If your air conditioner isn't turning on, then you are likely facing one of several possible problems. However, a common problem with central air conditioning units is a failure of the dual run capacitor. This part is susceptible to a breakdown, which can occur at any time. The good news is that most homeowners can evaluate the dual run capacitor on their own and replace it if needed. Below is more information on dual run capacitors and how to determine if a dual run capacitor is broken:
What does the dual run capacitor do?
The dual run capacitor is located in the outside condenser unit and is designed to provide a "surge" of electricity during fan and compressor start-up. Both of these devices use an increased amount of current when starting, and without the extra boost provided by the dual run capacitor, the compressor and fan motors would not be able to turn over.
How to determine if a dual run capacitor has failed
There are several ways to evaluate a dual run capacitor and make a decision regarding its operational status. Fortunately, these tests are fast and simple, and they are safe as long as you exercise care when working. Below is how you can do it:
Step-by-step procedure for evaluating dual run capacitors
1. Disconnect power from the condenser unit - Since central air conditioning systems often operate on 240 volts AC, it is critical to disconnect the power to prevent a possibly fatal electrical shock. Most condenser units are attached to an electrical panel on a nearby wall, and you will find that disconnecting the power is simply a matter of pulling out a removable switch. Take out the switch handle and place it in a safe location for later.
2. Open the electrical panel - Once you have disconnected the power source from the condenser unit, locate the small electrical panel cover on the unit; it will be attached by sheet metal screws and covers the condenser unit's components. After taking off the panel cover, set it aside in the same location where you placed the removable switch handle in step 1.
3. Locate the dual run capacitor - After the cover is removed and the interior of the electrical compartment is in view, look for a cylindrical object with a thin metallic housing. The dual run capacitor has three terminals at the top end, which are in turn connected to wires. Do not yet touch the capacitor, as it should be discharged before you begin working. Otherwise, you may accidentally release a residual charge remaining and receive a nasty electrical shock.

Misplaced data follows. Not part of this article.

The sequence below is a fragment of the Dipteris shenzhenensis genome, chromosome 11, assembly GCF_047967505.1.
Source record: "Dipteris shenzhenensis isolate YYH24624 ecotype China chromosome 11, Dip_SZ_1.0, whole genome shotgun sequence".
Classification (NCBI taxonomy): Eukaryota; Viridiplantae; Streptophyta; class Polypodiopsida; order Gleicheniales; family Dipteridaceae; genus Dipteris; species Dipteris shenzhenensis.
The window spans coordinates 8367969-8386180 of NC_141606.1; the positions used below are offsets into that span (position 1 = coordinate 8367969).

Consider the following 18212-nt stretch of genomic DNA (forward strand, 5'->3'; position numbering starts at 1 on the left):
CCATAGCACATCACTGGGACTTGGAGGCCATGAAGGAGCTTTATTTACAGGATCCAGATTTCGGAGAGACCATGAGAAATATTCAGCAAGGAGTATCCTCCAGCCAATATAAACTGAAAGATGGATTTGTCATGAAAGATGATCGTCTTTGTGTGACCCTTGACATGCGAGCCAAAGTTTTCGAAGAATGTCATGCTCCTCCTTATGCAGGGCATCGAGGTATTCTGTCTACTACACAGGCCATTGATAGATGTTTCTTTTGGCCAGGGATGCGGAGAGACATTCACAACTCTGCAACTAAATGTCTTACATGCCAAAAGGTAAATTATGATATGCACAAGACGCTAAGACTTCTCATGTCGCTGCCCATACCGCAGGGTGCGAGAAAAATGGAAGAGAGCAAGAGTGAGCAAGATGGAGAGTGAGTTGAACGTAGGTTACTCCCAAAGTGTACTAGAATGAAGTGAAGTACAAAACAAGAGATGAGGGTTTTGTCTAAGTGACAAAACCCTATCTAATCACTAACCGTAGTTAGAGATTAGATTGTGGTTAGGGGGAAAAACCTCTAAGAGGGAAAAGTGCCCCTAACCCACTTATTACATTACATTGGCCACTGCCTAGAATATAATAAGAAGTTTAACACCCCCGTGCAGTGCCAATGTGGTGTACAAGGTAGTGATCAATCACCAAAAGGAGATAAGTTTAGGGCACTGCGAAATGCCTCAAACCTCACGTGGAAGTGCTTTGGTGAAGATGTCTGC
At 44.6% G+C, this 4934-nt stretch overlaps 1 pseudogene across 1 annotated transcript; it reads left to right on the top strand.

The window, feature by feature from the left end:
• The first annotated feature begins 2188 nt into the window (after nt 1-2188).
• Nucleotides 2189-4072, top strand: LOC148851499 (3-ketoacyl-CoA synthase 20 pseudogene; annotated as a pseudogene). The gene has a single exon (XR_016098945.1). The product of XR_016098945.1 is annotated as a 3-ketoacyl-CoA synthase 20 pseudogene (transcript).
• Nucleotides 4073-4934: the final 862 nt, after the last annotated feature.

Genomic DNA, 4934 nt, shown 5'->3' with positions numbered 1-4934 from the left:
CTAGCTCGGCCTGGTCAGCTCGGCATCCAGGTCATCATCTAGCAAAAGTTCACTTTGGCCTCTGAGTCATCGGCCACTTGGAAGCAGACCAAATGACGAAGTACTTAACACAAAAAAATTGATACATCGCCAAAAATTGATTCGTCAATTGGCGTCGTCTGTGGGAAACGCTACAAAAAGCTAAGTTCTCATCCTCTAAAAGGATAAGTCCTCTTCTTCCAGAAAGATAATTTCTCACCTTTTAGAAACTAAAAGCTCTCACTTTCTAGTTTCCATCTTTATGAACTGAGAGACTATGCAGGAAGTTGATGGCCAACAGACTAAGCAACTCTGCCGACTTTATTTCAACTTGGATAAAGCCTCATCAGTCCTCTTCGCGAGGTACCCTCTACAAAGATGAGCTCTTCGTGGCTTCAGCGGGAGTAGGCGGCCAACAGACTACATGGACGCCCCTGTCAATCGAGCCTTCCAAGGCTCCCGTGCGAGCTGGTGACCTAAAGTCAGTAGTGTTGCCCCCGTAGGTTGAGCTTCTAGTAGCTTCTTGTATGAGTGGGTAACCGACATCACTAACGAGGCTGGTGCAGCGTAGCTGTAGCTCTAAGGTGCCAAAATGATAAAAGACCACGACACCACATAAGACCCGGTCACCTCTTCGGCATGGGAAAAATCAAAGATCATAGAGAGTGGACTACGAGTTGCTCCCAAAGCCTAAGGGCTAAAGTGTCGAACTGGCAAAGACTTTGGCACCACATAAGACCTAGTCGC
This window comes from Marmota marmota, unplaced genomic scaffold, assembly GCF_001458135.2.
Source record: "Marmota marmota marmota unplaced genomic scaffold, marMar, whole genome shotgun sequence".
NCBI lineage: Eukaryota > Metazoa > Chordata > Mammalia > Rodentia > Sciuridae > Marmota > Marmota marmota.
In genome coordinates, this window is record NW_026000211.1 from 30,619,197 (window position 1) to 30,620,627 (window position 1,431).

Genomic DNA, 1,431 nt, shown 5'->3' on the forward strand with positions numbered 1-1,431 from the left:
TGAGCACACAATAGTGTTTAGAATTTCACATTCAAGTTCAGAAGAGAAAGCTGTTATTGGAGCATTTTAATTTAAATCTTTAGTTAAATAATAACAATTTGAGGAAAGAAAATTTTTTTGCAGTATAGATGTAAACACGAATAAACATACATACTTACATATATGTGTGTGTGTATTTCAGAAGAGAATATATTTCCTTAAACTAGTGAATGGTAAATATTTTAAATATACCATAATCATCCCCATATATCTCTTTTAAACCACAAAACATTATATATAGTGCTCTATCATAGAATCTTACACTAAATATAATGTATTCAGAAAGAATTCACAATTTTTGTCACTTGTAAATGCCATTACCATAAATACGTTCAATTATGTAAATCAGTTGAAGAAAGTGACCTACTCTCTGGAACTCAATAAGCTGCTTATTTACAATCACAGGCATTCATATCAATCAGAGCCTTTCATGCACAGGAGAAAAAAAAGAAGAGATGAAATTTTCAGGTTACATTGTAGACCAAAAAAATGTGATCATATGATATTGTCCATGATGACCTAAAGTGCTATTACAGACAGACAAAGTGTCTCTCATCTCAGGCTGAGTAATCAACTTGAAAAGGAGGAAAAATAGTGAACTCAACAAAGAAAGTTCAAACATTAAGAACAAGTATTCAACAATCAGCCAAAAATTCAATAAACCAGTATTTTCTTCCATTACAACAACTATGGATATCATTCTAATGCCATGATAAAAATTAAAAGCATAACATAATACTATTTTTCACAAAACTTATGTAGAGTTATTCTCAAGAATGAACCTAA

4. Discharge the dual-run capacitor - To ensure there is no dangerous electrical charge in the capacitor, carefully lay an insulated flat head screwdriver across the terminal marked as "C" or "Common" and one of the other two terminals. If there is charge remaining, laying the blade on the terminals will short the capacitor and release its stored energy. Don't be alarmed if there is a sharp bang when the capacitor is cleared.
5. Examine the dual-run capacitor for visible signs of failure - The first step in evaluating the capacitor itself is to examine its outer metallic skin for bulging, as this is a tell-tale sign the capacitor has failed. In addition, if the dual run capacitor is leaking any oily fluid, then this is another sign of its failure and indicates a replacement is in order.
6. Test the dual-run capacitor for internal electrical integrity - After giving the capacitor an exterior examination, the next step is to use a multimeter to test for resistance and test current flow. Begin by disconnecting the wires from their terminals on the dual run capacitor, and tuck them aside. Next, set a digital multimeter to the oHms setting and attach the leads to the multimeter as directed by the manufacturer. With the multimeter turned 'on', hold the black lead attached to the 'Common' or 'C' lead. Next, touch the red lead to either of the two terminals. This will generate a readout of a number 1 if the capacitor is still in its normal operating range. If the numbers are consistently higher or lower, and don't quickly return to 1, there is a high probability the dual run capacitor is non-functional and will need to be replaced.
For more information on why your air conditioning system might not be working, contact a company like HomeSmart From Xcel Energy.